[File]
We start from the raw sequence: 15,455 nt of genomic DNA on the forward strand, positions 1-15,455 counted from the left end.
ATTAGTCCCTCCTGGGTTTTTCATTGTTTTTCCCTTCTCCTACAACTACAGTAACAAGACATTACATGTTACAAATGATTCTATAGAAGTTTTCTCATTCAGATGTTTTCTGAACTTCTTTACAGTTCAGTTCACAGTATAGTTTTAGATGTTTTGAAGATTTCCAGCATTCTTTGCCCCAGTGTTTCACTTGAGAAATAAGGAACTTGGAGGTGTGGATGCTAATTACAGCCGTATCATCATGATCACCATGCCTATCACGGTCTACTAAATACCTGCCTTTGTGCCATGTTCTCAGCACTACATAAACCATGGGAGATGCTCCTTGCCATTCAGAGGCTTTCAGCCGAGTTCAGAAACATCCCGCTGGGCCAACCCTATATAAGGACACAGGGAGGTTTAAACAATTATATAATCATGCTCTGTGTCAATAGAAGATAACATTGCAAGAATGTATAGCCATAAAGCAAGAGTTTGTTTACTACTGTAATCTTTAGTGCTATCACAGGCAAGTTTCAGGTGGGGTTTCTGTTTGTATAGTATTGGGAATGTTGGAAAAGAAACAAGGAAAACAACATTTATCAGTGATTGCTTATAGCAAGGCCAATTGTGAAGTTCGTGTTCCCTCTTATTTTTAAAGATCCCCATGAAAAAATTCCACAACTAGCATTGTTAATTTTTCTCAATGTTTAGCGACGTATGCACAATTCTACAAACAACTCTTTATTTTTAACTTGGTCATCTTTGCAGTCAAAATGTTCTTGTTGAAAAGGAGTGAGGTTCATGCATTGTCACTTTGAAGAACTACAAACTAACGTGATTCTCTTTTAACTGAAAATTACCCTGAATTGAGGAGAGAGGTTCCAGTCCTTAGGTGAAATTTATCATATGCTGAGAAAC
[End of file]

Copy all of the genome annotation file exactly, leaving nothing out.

We start from the raw sequence: 15,455 nt of genomic DNA on the forward strand, positions 1-15,455 counted from the left end.
ATTAGTCCCTCCTGGGTTTTTCATTGTTTTTCCCTTCTCCTACAACTACAGTAACAAGACATTACATGTTACAAATGATTCTATAGAAGTTTTCTCATTCAGATGTTTTCTGAACTTCTTTACAGTTCAGTTCACAGTATAGTTTTAGATGTTTTGAAGATTTCCAGCATTCTTTGCCCCAGTGTTTCACTTGAGAAATAAGGAACTTGGAGGTGTGGATGCTAATTACAGCCGTATCATCATGATCACCATGCCTATCACGGTCTACTAAATACCTGCCTTTGTGCCATGTTCTCAGCACTACATAAACCATGGGAGATGCTCCTTGCCATTCAGAGGCTTTCAGCCGAGTTCAGAAACATCCCGCTGGGCCAACCCTATATAAGGACACAGGGAGGTTTAAACAATTATATAATCATGCTCTGTGTCAATAGAAGATAACATTGCAAGAATGTATAGCCATAAAGCAAGAGTTTGTTTACTACTGTAATCTTTAGTGCTATCACAGGCAAGTTTCAGGTGGGGTTTCTGTTTGTATAGTATTGGGAATGTTGGAAAAGAAACAAGGAAAACAACATTTATCAGTGATTGCTTATAGCAAGGCCAATTGTGAAGTTCGTGTTCCCTCTTATTTTTAAAGATCCCCATGAAAAAATTCCACAACTAGCATTGTTAATTTTTCTCAATGTTTAGCGACGTATGCACAATTCTACAAACAACTCTTTATTTTTAACTTGGTCATCTTTGCAGTCAAAATGTTCTTGTTGAAAAGGAGTGAGGTTCATGCATTGTCACTTTGAAGAACTACAAACTAACGTGATTCTCTTTTAACTGAAAATTACCCTGAATTGAGGAGAGAGGTTCCAGTCCTTAGGTGAAATTTATCATATGCTGAGAAAC